Lagos, Nigeria, is Africa’s most populous city with an estimated 21 million people living there. It is a city known for its oil reserves and has the largest economy of any city in Africa. It is increasingly becoming the continent’s hub for not just business, but also fashion and creativity.
Brands such as the LVMH Prize semi-finalists Maki Oh and Orange Culture already found their place on the world’s fashion map, and I noticed that I was joined by Nigerian designer Lisa Folawiyo in the Business of Fashion’s top 500.
This year also marked the fifth anniversary of the launch of Lagos Fahsion and Design Week, an event which has acted as a platform for buyers, consumers and the media to celebrate African design.
The interest in African fashion has really begun to develop over the last few years. This is going to be reflected by the first major UK exhibition dedicated to contemporary African fashion, which opens at Brighton Museum in April 2016.
However, for me what is so interesting about Africa is how it is going to combine its roots in traditional design with the future technologies emerging in the industry.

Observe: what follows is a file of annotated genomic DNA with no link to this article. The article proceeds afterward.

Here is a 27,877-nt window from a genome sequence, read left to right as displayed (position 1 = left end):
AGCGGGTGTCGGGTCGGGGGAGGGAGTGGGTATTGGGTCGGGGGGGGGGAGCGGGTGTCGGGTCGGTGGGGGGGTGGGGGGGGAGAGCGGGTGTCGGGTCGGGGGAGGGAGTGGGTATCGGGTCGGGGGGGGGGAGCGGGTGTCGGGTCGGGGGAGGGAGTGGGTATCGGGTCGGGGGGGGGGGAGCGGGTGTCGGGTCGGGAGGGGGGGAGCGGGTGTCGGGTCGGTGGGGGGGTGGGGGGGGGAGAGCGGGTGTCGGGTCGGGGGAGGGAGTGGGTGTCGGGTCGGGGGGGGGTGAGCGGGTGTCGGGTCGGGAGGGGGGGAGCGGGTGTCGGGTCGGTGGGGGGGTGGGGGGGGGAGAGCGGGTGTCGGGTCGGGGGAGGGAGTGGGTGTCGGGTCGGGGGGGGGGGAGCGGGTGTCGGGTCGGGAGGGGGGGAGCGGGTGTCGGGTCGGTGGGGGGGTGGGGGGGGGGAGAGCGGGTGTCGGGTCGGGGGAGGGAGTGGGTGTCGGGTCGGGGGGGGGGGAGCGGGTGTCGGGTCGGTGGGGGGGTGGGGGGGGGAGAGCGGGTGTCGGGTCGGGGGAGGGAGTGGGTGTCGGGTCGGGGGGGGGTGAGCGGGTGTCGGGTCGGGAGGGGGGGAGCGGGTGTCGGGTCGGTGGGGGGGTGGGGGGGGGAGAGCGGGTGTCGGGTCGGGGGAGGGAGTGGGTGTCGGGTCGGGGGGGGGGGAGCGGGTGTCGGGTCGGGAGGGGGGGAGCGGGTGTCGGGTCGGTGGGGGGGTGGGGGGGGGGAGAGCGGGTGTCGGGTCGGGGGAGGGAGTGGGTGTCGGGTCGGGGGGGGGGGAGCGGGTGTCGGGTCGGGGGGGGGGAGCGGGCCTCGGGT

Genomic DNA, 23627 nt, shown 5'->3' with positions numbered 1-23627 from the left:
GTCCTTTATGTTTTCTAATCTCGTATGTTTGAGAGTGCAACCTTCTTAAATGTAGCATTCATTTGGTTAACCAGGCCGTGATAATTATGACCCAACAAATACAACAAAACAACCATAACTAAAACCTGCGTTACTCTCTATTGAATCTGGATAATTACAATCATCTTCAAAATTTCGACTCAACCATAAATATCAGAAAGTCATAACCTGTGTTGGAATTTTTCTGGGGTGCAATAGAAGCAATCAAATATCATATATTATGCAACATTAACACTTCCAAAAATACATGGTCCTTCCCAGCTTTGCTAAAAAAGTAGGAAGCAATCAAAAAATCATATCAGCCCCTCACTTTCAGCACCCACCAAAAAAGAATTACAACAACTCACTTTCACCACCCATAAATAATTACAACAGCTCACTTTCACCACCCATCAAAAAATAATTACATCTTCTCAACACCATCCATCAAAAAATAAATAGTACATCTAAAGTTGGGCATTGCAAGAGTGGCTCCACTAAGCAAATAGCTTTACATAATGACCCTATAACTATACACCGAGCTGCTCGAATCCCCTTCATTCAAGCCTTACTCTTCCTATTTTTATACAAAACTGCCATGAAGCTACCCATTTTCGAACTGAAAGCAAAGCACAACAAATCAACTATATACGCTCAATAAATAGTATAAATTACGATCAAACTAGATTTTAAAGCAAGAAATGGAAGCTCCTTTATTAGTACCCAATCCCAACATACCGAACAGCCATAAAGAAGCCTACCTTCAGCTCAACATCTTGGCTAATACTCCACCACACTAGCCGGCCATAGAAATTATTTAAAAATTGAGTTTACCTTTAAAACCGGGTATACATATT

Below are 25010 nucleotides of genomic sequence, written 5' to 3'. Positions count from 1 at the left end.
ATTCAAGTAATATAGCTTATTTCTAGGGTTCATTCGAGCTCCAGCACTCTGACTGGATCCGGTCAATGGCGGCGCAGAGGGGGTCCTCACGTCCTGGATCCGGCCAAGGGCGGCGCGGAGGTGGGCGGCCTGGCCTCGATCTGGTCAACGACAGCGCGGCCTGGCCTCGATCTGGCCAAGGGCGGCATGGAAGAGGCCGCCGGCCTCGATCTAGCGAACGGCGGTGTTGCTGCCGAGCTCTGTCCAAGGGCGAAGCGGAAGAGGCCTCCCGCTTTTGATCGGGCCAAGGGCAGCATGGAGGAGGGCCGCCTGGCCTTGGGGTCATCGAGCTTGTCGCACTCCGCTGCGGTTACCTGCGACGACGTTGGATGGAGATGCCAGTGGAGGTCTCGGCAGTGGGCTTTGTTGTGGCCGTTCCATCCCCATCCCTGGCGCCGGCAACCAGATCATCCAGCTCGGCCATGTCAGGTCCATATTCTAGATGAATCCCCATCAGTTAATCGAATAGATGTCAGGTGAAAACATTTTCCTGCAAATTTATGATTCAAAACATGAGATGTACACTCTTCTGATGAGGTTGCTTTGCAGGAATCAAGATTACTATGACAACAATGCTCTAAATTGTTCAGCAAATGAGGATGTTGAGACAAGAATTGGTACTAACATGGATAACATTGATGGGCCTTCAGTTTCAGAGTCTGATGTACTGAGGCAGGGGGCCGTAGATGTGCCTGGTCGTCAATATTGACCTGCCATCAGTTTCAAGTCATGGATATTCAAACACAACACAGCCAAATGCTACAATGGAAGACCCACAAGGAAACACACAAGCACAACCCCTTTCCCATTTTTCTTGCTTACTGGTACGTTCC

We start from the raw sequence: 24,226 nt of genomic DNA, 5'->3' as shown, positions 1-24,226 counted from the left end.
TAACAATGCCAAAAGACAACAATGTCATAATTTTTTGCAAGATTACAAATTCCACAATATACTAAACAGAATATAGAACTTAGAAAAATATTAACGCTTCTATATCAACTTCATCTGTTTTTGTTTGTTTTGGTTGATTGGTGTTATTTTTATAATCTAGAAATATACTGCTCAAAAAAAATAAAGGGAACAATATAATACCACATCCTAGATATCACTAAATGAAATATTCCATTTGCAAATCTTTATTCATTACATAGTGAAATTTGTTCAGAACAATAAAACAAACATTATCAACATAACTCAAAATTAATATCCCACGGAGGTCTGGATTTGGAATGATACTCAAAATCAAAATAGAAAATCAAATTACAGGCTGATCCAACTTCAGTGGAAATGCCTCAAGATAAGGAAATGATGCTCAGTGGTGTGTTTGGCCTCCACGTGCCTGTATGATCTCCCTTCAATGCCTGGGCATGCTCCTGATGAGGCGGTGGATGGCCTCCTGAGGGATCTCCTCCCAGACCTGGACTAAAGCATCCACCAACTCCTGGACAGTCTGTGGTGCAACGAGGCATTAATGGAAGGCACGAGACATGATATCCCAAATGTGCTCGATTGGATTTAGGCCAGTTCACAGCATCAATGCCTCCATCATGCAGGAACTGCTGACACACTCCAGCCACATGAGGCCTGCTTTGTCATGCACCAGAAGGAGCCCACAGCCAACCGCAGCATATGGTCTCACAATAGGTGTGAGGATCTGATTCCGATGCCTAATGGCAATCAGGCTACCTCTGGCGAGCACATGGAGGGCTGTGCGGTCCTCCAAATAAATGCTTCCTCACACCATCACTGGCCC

Our LCF/V&A Senior Research Fellow Cher Potter recently launched a two year project into design futures in Sub-Saharan Africa.
The project brings together design theorists, technological innovators and museum professionals from six different centres – Dakar, Accra, Nairobi, Cape Town, London and Oxford – for a series of talks and exhibitions taking place in Senegal, Ghana, Kenya, South Africa and London.
The aim is to investigate how a ‘digital revolution’ combined with unprecedented city and population growth on the African continent is resulting in new typologies of design.
We tend to think about our world’s future as being discovered in the high-tech laboratories of American scientific research institutes, or debated in elite business and political forums held in the Alps – but less often in the West, do we think about our future as being designed by local tech communities in Sub-Saharan Africa.
I think it has already been exciting to see the fusion of traditional prints and local fabrics with modern western silhouettes seen in brands like Orange Culture, but seeing how these African designers will embrace the next digital and technological developments I think will prove even more interesting.